Generally, designers prefer to build for six resolutions, starting from the lowest and working their way up. This also comes in handy when launching existing websites, allowing the designer the freedom of upgrading easily without needing to start anew.
- Adaptive websites have faster loading speeds, as the display is pre-made to fit the selected screen and does not need to mold itself to the device. This is beneficial in providing visitors with quick search results, making it more likely for them to revisit the site.
- This design offers greater control over each layout. For example, if the business wishes certain features to be available on desktop but not on mobile, the designer can take these requirements into consideration, as each viewport is built separately. It’s easy to add or remove content or features, which cannot be done in responsive design.
- Adaptive design opens up more opportunities for studying user traffic and implementing changes to encourage growth. For example, if a website receives most of its visitors through smartphones, the designer can upgrade the load time, aesthetics and media to elevate the mobile user experience, leading to higher user satisfaction. This also allows both the business and the designers to put their time and money where it is needed most and holds the most potential for returns.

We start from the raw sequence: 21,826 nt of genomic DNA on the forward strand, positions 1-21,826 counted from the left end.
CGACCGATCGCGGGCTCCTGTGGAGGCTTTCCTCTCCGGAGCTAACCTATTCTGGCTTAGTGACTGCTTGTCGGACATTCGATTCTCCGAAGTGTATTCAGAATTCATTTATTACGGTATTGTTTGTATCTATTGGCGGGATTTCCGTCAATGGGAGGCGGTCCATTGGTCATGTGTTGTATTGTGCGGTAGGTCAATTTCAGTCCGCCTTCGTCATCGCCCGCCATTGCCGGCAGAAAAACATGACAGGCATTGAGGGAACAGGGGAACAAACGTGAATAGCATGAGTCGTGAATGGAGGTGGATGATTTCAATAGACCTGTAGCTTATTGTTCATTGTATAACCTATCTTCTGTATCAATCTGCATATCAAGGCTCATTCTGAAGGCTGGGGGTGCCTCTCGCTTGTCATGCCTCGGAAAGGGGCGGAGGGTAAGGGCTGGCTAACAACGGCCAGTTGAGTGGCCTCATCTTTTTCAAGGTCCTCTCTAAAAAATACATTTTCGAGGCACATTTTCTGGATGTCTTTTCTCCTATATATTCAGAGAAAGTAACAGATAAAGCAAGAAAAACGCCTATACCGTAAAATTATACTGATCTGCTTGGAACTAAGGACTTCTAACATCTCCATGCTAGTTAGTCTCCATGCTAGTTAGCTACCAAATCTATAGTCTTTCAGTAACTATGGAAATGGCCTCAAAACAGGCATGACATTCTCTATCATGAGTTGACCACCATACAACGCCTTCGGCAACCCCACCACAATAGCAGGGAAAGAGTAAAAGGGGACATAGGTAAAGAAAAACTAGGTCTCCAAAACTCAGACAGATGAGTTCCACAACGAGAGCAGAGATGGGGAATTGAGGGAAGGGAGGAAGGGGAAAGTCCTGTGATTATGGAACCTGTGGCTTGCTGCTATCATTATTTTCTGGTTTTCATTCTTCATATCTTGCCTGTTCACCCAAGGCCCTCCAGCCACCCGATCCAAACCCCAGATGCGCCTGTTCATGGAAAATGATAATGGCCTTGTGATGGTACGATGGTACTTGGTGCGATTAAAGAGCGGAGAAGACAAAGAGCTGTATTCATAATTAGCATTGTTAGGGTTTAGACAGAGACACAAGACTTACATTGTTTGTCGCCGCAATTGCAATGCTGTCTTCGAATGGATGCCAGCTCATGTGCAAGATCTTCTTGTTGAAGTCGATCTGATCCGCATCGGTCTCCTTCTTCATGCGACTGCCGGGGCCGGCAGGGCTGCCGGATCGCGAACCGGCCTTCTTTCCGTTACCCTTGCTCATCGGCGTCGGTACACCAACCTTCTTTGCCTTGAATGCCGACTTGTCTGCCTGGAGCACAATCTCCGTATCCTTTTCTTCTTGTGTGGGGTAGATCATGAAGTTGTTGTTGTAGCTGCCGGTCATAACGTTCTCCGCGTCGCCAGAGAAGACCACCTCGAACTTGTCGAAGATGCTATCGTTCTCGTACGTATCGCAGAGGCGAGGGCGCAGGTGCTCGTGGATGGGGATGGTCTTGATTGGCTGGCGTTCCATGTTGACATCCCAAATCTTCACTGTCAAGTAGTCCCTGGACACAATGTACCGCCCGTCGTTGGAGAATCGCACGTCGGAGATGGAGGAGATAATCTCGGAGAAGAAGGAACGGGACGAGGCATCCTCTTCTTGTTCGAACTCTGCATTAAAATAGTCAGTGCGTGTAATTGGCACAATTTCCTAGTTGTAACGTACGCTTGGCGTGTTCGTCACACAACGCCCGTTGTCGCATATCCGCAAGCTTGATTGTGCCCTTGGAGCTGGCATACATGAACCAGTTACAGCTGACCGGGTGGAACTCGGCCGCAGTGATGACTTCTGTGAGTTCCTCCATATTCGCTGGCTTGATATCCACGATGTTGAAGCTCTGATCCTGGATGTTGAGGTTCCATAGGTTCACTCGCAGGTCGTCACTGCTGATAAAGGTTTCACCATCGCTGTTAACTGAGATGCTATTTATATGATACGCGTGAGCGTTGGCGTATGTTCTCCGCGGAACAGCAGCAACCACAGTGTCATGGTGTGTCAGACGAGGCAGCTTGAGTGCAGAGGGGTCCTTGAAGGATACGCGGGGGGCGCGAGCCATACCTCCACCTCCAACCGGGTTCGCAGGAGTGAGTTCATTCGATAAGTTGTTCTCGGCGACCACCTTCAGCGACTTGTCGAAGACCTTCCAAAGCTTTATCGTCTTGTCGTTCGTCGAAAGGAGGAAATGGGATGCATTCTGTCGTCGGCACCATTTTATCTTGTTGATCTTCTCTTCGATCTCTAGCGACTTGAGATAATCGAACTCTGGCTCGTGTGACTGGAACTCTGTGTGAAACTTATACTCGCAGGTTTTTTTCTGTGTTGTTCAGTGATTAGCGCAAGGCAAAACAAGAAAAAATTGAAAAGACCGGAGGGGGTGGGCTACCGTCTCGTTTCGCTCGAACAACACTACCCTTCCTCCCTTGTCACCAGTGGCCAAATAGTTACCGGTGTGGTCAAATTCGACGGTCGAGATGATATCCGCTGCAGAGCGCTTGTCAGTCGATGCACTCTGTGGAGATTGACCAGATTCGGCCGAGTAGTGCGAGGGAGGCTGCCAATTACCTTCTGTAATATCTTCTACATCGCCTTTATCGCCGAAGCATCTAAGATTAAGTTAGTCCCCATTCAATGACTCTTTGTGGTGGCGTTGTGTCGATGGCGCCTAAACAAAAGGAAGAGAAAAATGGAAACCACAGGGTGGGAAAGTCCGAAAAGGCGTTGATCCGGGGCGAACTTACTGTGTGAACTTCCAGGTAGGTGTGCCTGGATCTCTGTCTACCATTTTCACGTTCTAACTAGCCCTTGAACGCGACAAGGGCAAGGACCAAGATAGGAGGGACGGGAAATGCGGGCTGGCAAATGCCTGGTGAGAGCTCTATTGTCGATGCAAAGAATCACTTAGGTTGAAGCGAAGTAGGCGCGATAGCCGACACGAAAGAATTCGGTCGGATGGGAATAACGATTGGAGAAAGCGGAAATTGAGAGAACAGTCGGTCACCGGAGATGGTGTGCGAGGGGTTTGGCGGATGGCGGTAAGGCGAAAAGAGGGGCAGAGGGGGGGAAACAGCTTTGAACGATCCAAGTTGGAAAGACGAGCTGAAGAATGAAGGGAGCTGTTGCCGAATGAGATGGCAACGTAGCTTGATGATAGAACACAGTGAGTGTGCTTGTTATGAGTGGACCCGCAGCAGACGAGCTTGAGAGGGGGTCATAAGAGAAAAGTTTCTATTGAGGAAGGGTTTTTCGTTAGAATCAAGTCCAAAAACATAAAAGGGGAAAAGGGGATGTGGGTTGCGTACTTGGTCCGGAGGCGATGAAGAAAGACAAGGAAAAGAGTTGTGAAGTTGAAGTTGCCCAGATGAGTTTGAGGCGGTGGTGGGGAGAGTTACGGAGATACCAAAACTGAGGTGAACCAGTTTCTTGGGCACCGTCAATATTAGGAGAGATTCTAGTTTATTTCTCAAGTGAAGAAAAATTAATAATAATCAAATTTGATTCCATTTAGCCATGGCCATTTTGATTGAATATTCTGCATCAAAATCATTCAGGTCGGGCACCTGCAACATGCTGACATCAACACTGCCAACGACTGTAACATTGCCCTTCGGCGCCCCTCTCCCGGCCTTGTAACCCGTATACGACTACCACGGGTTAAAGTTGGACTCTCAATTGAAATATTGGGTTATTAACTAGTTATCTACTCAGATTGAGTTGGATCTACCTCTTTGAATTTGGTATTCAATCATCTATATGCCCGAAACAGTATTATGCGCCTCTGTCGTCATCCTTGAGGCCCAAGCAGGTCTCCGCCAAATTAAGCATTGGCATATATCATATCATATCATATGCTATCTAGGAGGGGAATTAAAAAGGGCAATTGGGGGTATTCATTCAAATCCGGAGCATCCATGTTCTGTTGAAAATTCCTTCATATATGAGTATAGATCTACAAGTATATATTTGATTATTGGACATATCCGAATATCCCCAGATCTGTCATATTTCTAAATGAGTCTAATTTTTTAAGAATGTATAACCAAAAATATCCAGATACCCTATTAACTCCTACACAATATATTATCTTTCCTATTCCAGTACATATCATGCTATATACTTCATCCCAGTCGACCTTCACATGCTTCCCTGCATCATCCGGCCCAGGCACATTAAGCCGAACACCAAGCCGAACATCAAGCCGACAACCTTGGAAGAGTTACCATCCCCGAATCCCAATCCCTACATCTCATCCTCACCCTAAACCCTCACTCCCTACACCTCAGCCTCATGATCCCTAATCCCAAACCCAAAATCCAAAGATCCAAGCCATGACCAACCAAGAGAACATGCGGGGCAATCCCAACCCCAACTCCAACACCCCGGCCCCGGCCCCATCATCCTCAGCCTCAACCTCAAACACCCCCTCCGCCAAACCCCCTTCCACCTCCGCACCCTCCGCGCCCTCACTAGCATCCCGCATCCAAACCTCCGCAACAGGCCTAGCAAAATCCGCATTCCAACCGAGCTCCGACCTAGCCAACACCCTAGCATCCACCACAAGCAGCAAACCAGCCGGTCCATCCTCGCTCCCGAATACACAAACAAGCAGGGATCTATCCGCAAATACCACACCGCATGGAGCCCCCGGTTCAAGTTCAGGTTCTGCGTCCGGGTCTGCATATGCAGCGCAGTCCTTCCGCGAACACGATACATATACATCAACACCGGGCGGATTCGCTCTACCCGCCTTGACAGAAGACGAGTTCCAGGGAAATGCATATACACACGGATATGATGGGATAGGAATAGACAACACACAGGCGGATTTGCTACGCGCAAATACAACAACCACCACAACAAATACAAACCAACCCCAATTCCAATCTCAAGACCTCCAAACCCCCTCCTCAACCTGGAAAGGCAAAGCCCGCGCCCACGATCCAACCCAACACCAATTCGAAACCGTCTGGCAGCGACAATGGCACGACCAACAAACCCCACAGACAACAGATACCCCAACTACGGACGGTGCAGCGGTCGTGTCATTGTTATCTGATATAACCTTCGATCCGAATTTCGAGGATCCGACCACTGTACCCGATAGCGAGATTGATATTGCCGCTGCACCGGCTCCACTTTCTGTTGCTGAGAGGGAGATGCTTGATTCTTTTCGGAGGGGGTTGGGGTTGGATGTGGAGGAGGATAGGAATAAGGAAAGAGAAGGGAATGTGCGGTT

- Unlike responsive design, adaptive design is highly optimized for adverts, no matter how large or small the viewing screen.
- Requires longer design times and is more labor intensive on the designer’s part, as multiple versions of the same website need to be created.
- Adaptive design requires more maintenance since each version will have to be updated if the business is trying to transform its online presence. If there are six resolutions, the changes will need to be separately implemented on all six, increasing workload and cost of maintenance.